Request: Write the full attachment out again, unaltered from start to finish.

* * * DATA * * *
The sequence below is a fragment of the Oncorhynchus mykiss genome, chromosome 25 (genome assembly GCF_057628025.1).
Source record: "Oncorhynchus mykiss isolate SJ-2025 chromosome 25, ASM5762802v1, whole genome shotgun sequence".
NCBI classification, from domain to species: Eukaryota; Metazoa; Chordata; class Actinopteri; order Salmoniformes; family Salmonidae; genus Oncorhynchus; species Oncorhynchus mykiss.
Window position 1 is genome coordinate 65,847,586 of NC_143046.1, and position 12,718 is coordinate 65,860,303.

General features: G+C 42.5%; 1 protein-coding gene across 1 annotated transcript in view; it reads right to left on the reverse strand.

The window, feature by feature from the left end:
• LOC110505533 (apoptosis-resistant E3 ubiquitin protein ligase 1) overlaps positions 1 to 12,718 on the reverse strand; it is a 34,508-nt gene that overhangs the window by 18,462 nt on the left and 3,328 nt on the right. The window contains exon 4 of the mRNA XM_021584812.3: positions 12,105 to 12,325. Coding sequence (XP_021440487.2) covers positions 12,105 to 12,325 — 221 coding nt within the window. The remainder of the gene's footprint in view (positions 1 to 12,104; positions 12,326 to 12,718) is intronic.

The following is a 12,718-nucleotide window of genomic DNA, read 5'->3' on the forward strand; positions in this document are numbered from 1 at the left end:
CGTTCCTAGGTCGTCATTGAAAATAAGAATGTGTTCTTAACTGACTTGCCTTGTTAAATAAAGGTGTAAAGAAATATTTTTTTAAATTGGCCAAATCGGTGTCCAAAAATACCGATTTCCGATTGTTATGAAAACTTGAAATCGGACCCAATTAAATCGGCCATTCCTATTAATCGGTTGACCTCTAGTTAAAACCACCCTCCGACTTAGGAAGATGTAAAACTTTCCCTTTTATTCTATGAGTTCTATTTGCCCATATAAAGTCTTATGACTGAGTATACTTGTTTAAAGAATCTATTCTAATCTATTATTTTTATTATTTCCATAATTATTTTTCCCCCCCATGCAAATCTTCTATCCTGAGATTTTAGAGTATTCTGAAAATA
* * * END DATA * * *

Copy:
The sequence below is a fragment of the Oncorhynchus mykiss genome, chromosome 25 (genome assembly GCF_057628025.1).
Source record: "Oncorhynchus mykiss isolate SJ-2025 chromosome 25, ASM5762802v1, whole genome shotgun sequence".
NCBI classification, from domain to species: Eukaryota; Metazoa; Chordata; class Actinopteri; order Salmoniformes; family Salmonidae; genus Oncorhynchus; species Oncorhynchus mykiss.
Window position 1 is genome coordinate 65,847,586 of NC_143046.1, and position 12,718 is coordinate 65,860,303.

General features: G+C 42.5%; 1 protein-coding gene across 1 annotated transcript in view; it reads right to left on the reverse strand.

The window, feature by feature from the left end:
• LOC110505533 (apoptosis-resistant E3 ubiquitin protein ligase 1) overlaps positions 1 to 12,718 on the reverse strand; it is a 34,508-nt gene that overhangs the window by 18,462 nt on the left and 3,328 nt on the right. The window contains exon 4 of the mRNA XM_021584812.3: positions 12,105 to 12,325. Coding sequence (XP_021440487.2) covers positions 12,105 to 12,325 — 221 coding nt within the window. The remainder of the gene's footprint in view (positions 1 to 12,104; positions 12,326 to 12,718) is intronic.

The following is a 12,718-nucleotide window of genomic DNA, read 5'->3' on the forward strand; positions in this document are numbered from 1 at the left end:
CGTTCCTAGGTCGTCATTGAAAATAAGAATGTGTTCTTAACTGACTTGCCTTGTTAAATAAAGGTGTAAAGAAATATTTTTTTAAATTGGCCAAATCGGTGTCCAAAAATACCGATTTCCGATTGTTATGAAAACTTGAAATCGGACCCAATTAAATCGGCCATTCCTATTAATCGGTTGACCTCTAGTTAAAACCACCCTCCGACTTAGGAAGATGTAAAACTTTCCCTTTTATTCTATGAGTTCTATTTGCCCATATAAAGTCTTATGACTGAGTATACTTGTTTAAAGAATCTATTCTAATCTATTATTTTTATTATTTCCATAATTATTTTTCCCCCCCATGCAAATCTTCTATCCTGAGATTTTAGAGTATTCTGAAAATA